Kenya’s Capital Markets Authority (CMA) is working on new measures to revive the troubled corporate bond market that will see companies with weaker balance sheets forced to acquire bank guarantees to protect investors’ interest in the event of default.
The market regulator is seeking ways to deal with credibility issues that hit the corporate bond market after the collapse of issuers such as Chase Bank, Imperial Bank, Nakumatt, and cement maker ARM without a clear-cut compensation mechanism for bondholders.
Under the proposed measures companies seeking to issue bonds will be required to undergo financial due diligence with those having weaker balance sheets forced to acquire guarantors from banks or other financial institutions to protect the investors’ savings.
In addition, companies, particularly those issuing asset-backed securities will have to undergo credit rating for their risk positions to be well captured.
“On protection of investors, two initiatives are on the table. One is to encourage credit rating of the issuances so that the risk position is captured to help investors decide on whether to participate. Second, credit enhancement at different layers. For instance, one could get a guarantor to support either the principal amount or partial as well as the interest payment,” the authority’s CEO Wycliffe Shamiah told The EastAfrican last week.
“Enhancement could be through collaterisation where issuers’ specific assets may be set aside to cover potential default. However these considerations depend on the strength of the balance sheets of those interested in issuing the bond. If solid and reputation is high, the risks are less. Usually guarantors would be banks, other financial institutions, and related companies or those specialised in the business of guaranteeing such as Guarantco.”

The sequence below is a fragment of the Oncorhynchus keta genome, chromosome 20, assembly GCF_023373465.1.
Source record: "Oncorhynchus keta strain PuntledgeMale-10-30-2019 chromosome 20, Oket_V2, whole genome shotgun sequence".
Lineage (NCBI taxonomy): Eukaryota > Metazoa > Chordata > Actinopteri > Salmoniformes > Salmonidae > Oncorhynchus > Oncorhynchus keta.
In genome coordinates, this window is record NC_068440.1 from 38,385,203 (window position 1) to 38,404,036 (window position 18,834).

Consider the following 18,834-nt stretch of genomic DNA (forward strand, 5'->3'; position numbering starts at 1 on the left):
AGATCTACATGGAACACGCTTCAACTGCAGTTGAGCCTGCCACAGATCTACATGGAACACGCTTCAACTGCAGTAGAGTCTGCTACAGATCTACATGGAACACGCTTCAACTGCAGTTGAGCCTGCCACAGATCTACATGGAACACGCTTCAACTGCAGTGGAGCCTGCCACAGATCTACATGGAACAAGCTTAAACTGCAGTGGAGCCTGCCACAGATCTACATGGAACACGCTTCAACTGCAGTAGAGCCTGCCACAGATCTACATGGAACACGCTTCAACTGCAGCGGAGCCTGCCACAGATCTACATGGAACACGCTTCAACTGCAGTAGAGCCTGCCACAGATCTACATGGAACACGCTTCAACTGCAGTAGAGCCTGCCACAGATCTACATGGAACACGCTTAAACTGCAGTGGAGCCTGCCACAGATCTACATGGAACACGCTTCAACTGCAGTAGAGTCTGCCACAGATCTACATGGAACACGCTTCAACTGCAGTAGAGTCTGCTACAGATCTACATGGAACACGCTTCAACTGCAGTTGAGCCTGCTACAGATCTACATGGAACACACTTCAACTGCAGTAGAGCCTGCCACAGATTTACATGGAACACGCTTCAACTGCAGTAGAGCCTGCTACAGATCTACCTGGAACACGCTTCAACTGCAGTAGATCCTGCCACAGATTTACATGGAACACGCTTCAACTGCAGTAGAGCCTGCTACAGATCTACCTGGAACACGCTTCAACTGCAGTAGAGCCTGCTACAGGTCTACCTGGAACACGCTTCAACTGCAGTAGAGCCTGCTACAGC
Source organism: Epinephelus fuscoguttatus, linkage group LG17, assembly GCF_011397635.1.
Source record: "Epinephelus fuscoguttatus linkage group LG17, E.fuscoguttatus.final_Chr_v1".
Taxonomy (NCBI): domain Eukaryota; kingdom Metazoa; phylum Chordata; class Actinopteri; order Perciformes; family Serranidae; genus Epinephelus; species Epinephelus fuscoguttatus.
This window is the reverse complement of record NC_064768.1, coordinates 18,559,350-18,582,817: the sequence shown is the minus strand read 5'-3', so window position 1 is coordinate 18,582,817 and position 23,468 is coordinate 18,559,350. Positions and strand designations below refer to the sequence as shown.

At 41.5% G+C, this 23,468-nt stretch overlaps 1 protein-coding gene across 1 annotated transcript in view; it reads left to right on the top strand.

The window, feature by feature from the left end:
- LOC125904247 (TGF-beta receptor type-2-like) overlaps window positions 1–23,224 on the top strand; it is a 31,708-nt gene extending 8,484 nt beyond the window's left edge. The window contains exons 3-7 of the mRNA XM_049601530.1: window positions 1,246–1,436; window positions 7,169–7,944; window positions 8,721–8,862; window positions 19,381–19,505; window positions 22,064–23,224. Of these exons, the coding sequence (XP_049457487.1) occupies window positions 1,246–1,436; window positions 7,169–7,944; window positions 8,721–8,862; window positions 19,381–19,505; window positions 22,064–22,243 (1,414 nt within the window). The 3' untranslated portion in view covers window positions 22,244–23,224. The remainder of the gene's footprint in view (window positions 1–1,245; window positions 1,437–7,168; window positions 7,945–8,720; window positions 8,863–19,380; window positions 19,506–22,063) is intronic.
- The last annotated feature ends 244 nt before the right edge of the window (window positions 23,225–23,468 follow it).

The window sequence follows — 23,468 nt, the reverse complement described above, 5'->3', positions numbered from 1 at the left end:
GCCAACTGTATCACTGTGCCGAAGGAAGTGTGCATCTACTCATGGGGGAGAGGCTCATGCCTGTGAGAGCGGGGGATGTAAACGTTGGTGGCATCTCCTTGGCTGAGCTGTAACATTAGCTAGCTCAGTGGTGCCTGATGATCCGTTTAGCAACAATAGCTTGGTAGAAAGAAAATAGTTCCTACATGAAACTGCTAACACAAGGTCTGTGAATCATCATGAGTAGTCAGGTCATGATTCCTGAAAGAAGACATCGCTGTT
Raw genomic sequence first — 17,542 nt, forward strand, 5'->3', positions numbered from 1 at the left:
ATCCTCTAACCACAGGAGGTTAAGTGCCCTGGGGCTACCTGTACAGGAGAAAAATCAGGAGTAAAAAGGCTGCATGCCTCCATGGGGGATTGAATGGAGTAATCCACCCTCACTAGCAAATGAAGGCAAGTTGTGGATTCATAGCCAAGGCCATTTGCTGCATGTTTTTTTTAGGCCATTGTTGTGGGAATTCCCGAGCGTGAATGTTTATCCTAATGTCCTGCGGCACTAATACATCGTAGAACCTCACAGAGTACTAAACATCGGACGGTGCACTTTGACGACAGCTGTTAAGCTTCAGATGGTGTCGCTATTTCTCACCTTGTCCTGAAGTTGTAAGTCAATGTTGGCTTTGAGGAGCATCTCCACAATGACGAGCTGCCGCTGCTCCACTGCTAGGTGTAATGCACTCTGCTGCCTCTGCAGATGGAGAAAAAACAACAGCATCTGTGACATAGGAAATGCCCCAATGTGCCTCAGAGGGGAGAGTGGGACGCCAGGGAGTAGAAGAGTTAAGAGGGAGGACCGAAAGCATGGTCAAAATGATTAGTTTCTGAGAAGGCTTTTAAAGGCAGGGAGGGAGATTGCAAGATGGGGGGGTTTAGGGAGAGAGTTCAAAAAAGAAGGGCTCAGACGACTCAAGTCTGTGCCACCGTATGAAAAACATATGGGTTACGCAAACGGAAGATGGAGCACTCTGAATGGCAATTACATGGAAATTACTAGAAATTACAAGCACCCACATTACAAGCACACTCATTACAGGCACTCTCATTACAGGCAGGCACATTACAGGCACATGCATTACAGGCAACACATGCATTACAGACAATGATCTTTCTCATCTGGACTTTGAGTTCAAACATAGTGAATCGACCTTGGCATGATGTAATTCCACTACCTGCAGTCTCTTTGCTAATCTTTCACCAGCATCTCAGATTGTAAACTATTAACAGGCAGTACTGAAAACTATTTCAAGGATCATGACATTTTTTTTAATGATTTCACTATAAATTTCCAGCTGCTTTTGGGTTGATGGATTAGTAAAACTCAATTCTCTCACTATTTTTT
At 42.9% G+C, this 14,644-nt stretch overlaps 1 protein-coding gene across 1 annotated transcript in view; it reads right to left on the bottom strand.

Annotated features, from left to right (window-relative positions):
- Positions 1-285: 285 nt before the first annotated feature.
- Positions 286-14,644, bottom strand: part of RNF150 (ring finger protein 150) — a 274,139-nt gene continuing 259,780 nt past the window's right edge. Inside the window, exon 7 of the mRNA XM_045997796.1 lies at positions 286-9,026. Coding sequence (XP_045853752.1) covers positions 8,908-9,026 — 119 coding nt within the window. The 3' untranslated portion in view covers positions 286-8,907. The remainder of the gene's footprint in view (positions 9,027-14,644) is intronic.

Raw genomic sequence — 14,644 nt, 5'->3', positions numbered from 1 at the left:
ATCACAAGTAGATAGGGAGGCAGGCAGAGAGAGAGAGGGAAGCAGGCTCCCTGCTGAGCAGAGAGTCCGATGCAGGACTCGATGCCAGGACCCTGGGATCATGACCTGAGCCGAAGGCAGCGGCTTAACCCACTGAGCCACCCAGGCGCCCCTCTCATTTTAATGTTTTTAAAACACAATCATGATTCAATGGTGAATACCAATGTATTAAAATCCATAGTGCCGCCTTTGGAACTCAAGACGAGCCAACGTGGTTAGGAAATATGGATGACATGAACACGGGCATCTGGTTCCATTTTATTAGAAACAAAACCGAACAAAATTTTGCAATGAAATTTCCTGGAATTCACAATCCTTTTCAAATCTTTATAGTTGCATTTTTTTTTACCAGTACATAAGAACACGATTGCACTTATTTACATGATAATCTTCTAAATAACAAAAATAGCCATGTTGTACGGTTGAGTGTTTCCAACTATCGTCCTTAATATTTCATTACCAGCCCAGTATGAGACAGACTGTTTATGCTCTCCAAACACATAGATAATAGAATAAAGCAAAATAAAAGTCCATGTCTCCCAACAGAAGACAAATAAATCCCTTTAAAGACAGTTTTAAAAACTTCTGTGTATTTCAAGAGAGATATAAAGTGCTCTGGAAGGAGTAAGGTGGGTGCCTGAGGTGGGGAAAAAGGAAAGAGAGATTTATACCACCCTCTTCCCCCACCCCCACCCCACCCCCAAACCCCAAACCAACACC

Kenya’s corporate bond market is gasping for breath after a string of defaults dampened investor confidence in lending to companies.
CMA data shows that Treasury bonds dominate the market, accounting for 99.92 per cent of the debt market, with corporate bonds at a paltry 0.08 percent.
Kenya has six listed corporate bonds valued at Ksh9.88 billion ($92.33 million) after the Chase Bank bond valued at Ksh4.82 billion ($45.04 million) was suspended from trading after the lender was put into receivership in April 2016.
Investors have lost confidence in the market due to the high default rates by companies on their loan obligations and failure to compensate bondholders once financially distressed firms go under.
Regionally, the corporate bond markets are not doing well either.
Rwanda has had two corporate bonds listed on the Rwanda Stock Exchange (RSE) that included an eight-year corporate bond worth Rwf10 billion ($9.78 million) issued in 2010 by I&M Bank (previously Commercial Bank of Rwanda) that matured in 2018 and five-year bond worth Rwf15 billion ($14.68 million) floated by the International Finance Corporation in 2014.
“Our markets are not deep enough and the instruments limited. They are dominated by traditional bank lending. The money market instruments, particularly the fixed income segment are dominated by government issuance,” said Celestin Rwabukumba, chief executive, RSE.
“Companies’ governance structures in general and their accountability also matters. A few corporate bonds have failed in markets like Kenya. Such scandals scare away investors and would-be issuers,” added Mr Rwabukumba.
The Dar es Salaam Stock Exchange has seen nine companies issue 13 corporate bonds worth Tsh173 billion ($74.45 million while in Uganda, the Uganda Securities Exchange has listed one corporate bond since 2013 — sugar manufacturer, Kakira Sugar’s Ush76 billion ($21.35 million) corporate bond.
Only nine corporate bonds have been issued in Uganda, raising a combined Ush289 billion ($81.22 million), with majority of issuers being financial institutions in banking), according to the Capital markets Authority of Uganda.
In 2019, the Ugandan capital markets regulator hired a consultant with support from Financial Sector Deepening Africa to review the Corporate Bond Guidelines, 2003, to make it easier and faster for more private companies and local governments to raise alternative non-bank financing for business growth and project development.